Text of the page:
A teacher must know these roads and strive to put himself in sympathetic touch with the weary pilgrims who are struggling along each road, and little by little teach them that what they call a road is not a road but an unbeaten hard trail leading to jungles and deserts and precipices. When they are prepared, he might then cry at the top of his voice: “O men! The Highway of the Lord of Hosts hath appeared. The Broad Boulevard of the Kingdom of God is paved. Lo! Behold!”
There are many people who have left their trails and are walking along this Celestial Path.
Do you not see them? Are you not learning by their example? Open your eyes! Look! Look! How many companies of people composed of ever so many nationalities are thronging the Golden Way of the Kingdom!
They are marching on and on, and with every step they take they come nearer to the goal. Their path is strewn with the lilies of love, and the hyacinths of affection. … and on their lips the songs of thanksgiving and anthems of glorification. Listen! Listen! Now they are singing in soft, harmonious murmur and anon raise their voices, flushed and inspired with rejoicing and happiness. Is it not better for thee, my brother, my sister, to leave thine own narrow trail over which is grown thorns of dogmas and under-brushes of creed and walk on this broad, brilliantly lighted Path of the Kingdom? Here thou wilt enjoy the companionship of spiritually minded men and women who have given up everything to serve their God and the world of humanity. This golden hour is slipping by; this divine opportunity is passing away. Avail thyself of it! – Abdu’l-Baha, Star of the West, Volume 4, p. 141.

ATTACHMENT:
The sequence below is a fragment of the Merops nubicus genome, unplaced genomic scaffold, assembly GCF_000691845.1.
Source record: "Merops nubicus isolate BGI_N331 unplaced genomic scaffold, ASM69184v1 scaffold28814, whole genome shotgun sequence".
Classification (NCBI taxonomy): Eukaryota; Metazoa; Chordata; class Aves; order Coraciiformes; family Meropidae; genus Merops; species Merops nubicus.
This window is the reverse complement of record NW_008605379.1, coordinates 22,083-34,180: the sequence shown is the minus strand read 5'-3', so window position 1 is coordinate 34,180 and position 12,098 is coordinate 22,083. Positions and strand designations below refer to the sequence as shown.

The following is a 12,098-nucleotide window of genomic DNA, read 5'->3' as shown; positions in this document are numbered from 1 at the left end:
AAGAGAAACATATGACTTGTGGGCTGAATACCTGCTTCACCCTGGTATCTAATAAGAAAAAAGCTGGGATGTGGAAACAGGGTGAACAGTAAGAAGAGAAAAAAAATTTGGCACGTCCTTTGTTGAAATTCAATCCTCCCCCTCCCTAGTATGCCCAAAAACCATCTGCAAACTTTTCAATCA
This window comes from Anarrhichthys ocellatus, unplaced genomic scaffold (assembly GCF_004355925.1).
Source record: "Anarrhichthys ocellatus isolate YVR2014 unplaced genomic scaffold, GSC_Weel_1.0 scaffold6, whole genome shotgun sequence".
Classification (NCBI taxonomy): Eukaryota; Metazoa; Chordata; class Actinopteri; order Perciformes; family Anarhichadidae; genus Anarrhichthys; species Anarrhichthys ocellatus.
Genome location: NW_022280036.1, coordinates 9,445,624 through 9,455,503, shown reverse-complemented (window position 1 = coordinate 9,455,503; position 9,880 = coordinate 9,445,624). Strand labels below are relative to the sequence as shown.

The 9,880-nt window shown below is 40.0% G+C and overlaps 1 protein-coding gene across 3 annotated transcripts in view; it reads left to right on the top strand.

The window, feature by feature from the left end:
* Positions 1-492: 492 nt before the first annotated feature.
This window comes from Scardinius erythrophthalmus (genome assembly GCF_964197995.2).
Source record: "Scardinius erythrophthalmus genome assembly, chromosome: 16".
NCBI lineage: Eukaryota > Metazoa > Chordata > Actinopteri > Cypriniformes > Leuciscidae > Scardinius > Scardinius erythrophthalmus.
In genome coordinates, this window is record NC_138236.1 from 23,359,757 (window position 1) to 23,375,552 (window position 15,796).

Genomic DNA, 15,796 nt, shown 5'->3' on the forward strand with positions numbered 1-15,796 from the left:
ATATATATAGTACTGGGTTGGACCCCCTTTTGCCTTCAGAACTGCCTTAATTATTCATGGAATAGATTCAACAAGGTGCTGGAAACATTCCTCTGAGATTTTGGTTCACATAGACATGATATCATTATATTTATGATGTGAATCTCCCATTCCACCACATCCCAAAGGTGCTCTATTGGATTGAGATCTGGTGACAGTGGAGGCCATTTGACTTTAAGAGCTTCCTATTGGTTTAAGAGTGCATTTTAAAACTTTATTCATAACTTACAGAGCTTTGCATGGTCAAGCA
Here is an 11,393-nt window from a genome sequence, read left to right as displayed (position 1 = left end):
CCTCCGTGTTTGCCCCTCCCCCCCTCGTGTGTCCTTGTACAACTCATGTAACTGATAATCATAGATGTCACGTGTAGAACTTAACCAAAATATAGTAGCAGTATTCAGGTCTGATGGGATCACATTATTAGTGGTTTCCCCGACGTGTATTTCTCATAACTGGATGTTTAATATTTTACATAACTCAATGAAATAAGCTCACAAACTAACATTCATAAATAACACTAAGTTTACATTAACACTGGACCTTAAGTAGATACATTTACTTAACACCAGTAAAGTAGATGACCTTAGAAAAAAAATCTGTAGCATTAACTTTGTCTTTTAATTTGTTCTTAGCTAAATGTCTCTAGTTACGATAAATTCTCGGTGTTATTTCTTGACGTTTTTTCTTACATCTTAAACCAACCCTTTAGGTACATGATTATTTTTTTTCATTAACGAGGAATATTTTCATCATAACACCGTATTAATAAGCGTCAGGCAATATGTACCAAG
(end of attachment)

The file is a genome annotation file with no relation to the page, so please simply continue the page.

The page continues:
The Baha’i Faith makes no claim of exclusivity, I learned. Instead, it teaches that all religions come from the same source and reflect the same essential spiritual truths. I had found my home.